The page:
Subject: Fw: Fall bird count discrepancies between Horizon’s REA and Thunder Cape
Dear Ms Raetsen:
I have listed below the discrepancies between fall bird counts (section 4.3) in Horizon Wind’s draft REA Avian Impact Assessment and the fall bird counts from Thunder Cape Bird Observatory on the same coastline mountain range as the proposed wind farm. The numbers are so low, that it would lead one to believe that this point survey is also totally inadequate and not credible. Thunder Cape’s daily estimated total (DET) is derived from a combination of census, total number of birds banded and incidental observations throughout the day.
Horizon’s fall raptor survey states that there was 108 hours of observation over 18 different count days. Again, Horizon could “not locate or employ the services of a highly qualified bird surveyor who was available and willing to undertake the surveys when required.” Therefore, “a skilled outdoors person equipped with high quality recording gear was enlisted to carry out a series of point counts.” Is this a joke?
Further, Horizon states that “the Big Thunder site consists of a large forested area of rocky and sharply variable terrain, most of it only accessible on foot and by difficult navigation through dense forest into isolated areas.” This means that a thorough study was too difficult, so they settled for an inept, inadequate bird survey. Surveys of this type may serve Environment Canada’s protocol for truly remote sites, perhaps on the Canadian Shield 500 km north of Thunder Bay with no road access, but the Big Thunder site is about 3 km from my home and a few hundred metres from a ski hill within a township. There is no excuse for this.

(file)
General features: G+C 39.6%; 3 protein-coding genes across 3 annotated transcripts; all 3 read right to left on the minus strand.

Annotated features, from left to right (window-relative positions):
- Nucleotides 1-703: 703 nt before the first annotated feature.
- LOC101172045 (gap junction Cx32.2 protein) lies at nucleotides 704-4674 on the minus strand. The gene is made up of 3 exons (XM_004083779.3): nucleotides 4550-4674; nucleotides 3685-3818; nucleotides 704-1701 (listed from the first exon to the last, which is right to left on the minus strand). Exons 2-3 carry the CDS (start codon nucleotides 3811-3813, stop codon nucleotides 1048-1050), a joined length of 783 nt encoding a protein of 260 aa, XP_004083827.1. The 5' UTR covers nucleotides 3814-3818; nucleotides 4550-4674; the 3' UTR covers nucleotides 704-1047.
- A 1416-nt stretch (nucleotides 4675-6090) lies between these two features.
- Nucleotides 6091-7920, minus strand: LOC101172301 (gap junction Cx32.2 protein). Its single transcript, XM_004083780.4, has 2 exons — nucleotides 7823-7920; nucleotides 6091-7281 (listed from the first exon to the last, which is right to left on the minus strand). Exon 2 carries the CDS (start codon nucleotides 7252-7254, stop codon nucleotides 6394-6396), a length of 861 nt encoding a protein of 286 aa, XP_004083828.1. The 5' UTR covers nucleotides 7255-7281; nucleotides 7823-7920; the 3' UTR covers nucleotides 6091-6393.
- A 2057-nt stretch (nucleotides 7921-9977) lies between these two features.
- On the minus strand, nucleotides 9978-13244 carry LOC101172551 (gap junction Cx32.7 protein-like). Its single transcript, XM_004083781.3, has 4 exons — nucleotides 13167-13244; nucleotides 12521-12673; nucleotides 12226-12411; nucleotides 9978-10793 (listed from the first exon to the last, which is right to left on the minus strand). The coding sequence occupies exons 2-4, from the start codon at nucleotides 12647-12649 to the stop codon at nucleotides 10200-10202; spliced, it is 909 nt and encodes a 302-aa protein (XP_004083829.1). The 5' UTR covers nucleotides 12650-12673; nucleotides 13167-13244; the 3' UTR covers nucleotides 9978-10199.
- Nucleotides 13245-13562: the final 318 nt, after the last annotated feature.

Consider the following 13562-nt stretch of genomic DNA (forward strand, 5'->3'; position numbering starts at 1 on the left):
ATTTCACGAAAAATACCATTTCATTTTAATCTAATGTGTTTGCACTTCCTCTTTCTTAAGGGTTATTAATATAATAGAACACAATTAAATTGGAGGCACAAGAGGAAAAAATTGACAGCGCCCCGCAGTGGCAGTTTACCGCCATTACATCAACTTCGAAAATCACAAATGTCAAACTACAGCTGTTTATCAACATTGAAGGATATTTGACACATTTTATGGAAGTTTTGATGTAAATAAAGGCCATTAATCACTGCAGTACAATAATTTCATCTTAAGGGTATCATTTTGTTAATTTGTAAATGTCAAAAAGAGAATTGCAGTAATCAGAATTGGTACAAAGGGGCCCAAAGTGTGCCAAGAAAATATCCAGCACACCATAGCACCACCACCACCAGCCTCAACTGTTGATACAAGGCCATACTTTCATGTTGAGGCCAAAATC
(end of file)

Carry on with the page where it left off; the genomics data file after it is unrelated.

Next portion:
Here are the fall bird count comparisons:
Thunder Cape Bird Observatory (DET) Horizon’s Avian Impact Assessment
Ruby-throated Hummingbird 74.6 1
Yellow-bellied Sapsucker 24.9 6
Downy Woodpecker 1132.9 18
Hairy Woodpecker 110.8 2
Northern Flicker 152 10
Pileated Woodpecker 27.3 17
Least Flycatcher 36.8 2
Northern Shrike 100 1
Red-eyed Vireo 155 8
Blue Jay 1254.9 65
Common Raven 501.1 211
Black-capped Chickadee 3844.1 56
Red-breasted Nuthatch 1195.6 81
Ruby-crowned Kinglet 369.8 4
Swainson’s Thrush 328.8 2
American Robin 1752.8 30
Black-throated Blue Warbler 24.4 1
Black-throated Green Warbler 182.4 3
American Redstart 660.4 1
White-throated Sparrow 188.9 3
Snow Bunting 222.6 14
Pine Grosbeak 42.3 31
Purple Finch 399.9 3
Pine Siskin 2940.3 218
American Goldfinch 239.6 19
These bird counts in all but one case, do not look representative of the true bird population of the region’s mountain range / escarpment. How can Horizon accurately state in their draft REA that “There are no Important Bird Areas within the range of influence of the Big Thunder Wind Farm Site”? They are basing this statement on inaccurate data.
The MOE must reject this project!!! There are so many reasons why, the avian impact assessment being just one of them.